Ethephon applied 12 to 26 days after full bloom at 1000 to 1500 mg·liter-1 not only substantially inhibited apple (Malus domestia Borkh., spur `Delicious' strains) tree growth but also caused fruit abscission. Gibberellin plus ethephon did not prevent fruit abscission when ethephon was used at these rates. Several low weekly doses of ethephon controlled tree growth without causing fruit abscission. Ethephon increased fruit soluble solids concentration and substantially reduced fruit starch in the application year. Ethephon greatly increased flowering and fruit set the following season. Fruit length: diameter ratio was not altered by the previous seasons' low weekly doses of ethephon. Chemical name used: (2-chloroethyl)phosphonic acid (ethephon).
Ross E. Byers
Ross E. Byers
AVG sprays applied to `Redhaven' peach (Prunus persica L. Batsch) trees 53, 72, 80, 87, or 94 days after full bloom (AFB) slightly delayed the first harvest date. Applications at 53 or 94 days AFB slightly delayed cumulative second and third harvests. The fourth (final) harvest was not delayed by any AVG spray. Firm commercial-harvest peach and nectarine fruit submerged for 60 s in AVG solutions softened more slowly than the controls when kept at room temperature (≈24 °C) for 3 to 12 days. AVG-treated fruit dipped in ethephon after 4 days showed an increased rate of softening compared to fruits treated only with AVG. Fruit submerged in AVG solutions and stored at 1.5 or 4.5 °C for 12 to 18 days did not differ in firmness from the controls upon removal from cold storage but sometimes softened more slowly after storage. Ethylene evolution from AVG-dipped fruit was not measureable even after it was kept at room temperature for 12 days. Chemicals used: Aminoethoxyvinylglycine hydrochloride (AVG); 2-chloroethylphosphonic acid (ethephon).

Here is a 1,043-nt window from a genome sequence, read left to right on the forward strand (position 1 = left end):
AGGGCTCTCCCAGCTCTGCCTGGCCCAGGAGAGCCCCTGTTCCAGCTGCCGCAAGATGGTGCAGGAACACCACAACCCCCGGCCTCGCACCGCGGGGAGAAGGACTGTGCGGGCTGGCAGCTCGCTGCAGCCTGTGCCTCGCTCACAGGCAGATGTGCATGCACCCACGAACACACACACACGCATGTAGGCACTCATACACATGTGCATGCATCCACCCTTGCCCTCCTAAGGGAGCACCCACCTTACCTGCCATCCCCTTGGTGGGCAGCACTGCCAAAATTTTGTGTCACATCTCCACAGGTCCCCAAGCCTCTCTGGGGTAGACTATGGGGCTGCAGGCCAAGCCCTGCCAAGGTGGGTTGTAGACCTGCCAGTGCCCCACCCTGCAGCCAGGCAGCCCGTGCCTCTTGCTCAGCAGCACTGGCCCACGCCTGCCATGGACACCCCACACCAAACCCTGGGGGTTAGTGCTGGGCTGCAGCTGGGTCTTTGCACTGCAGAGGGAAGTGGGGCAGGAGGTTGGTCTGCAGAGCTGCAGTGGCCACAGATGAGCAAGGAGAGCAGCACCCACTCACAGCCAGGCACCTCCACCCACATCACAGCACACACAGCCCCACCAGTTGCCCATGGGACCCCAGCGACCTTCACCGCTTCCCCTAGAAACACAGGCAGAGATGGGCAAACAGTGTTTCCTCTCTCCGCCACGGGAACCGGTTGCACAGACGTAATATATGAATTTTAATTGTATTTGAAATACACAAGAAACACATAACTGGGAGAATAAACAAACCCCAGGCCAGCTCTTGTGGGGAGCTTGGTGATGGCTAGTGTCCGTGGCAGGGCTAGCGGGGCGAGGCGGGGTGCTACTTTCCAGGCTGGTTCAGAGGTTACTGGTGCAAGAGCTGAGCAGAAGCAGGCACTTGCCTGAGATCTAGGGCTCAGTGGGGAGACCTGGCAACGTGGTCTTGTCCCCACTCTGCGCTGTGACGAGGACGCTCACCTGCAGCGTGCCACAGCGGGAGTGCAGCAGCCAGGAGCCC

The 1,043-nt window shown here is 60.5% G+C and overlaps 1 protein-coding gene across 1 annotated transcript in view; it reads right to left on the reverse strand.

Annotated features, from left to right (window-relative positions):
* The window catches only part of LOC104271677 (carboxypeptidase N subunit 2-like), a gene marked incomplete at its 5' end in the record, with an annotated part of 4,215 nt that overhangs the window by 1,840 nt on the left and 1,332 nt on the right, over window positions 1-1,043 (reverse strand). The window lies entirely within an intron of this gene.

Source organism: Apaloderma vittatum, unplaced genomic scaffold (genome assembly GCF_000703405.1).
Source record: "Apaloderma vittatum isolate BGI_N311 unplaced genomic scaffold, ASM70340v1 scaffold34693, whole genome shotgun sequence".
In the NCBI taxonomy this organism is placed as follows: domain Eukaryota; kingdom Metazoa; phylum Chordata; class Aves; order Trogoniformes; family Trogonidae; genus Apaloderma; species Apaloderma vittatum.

Ross E. Byers
AVG applied 2 to 6 weeks before the optimum harvest date for several cultivars dramatically reduced pre-harvest fruit drop. The loss of fruit firmness and starch loss after the optimum harvest date was reduced by AVG sprays. The development of watercore in `Starkrimson Delicious' and `York' and maturity cracking in `Rome' and `Golden Delicious' were delayed and/or prevented by AVG. Color development was slightly delayed for most red cultivars and `Golden Delicious'. Soluble solids concentration was generally unchanged. Airblast applications of 123 g·ha–1 AVG was no more effective than a standard rate of NAA (28 to 56 g·ha–1), but rates of 248 g·ha–1 AVG and above were more effective than NAA for most cultivars. When fruit were left on the tree for periods of 3 to 5 weeks after the optimum harvest date, NAA hastened the loss of fruit firmness and starch and NAA increased watercore of `Delicious' and maturity cracking of `Golden Delicious' and `Law Rome'. Soluble solids and red color were generally unaffected by NAA. Ethephon sprays hastened the rate of fruit drop. When NAA was tank mixed with ethephon, NAA delayed fruit drop caused by ethephon, but AVG did not. The use of superior oil or Regulaid surfactant did not affect NAA or AVG responses; however, the silicone surfactant Silwet L-77, in one experiment, promoted the effectiveness of AVG. Tank mixing NAA or AVG with pesticides (Guthion + Lannate + Captan) did not affect the responses of AVG or NAA on fruit drop.